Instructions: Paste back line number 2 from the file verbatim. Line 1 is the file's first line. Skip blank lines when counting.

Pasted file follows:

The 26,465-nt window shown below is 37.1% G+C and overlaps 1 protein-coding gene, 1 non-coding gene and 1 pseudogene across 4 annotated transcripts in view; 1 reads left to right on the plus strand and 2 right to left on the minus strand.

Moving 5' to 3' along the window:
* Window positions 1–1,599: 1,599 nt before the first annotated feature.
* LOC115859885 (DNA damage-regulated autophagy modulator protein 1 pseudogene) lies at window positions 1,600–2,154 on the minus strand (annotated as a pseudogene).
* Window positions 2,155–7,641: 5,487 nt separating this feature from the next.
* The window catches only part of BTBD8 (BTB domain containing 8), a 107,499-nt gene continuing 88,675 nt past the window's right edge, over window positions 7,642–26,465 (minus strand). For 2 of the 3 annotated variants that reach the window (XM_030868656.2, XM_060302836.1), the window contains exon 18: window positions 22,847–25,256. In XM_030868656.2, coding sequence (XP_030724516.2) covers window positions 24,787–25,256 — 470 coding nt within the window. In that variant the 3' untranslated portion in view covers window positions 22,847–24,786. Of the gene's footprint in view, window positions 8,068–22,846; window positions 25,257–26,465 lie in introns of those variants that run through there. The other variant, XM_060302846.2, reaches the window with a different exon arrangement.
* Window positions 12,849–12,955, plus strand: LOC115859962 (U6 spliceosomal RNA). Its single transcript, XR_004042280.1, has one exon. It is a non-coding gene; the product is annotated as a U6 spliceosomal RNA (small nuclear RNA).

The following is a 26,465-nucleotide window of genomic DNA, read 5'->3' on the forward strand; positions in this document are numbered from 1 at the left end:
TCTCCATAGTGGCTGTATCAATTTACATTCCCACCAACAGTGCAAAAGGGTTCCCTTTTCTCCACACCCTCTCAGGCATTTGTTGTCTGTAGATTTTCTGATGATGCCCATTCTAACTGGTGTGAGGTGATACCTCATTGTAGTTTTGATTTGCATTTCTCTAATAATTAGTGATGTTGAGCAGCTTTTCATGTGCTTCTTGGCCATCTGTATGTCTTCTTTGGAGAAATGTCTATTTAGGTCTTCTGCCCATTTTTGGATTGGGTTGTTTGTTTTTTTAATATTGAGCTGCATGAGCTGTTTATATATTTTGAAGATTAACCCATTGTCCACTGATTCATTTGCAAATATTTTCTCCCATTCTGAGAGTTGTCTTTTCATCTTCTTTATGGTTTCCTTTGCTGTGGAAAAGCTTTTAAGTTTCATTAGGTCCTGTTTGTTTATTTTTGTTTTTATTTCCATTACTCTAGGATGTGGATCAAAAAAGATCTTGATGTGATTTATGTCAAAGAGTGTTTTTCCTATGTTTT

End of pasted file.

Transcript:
Moving 5' to 3' along the window: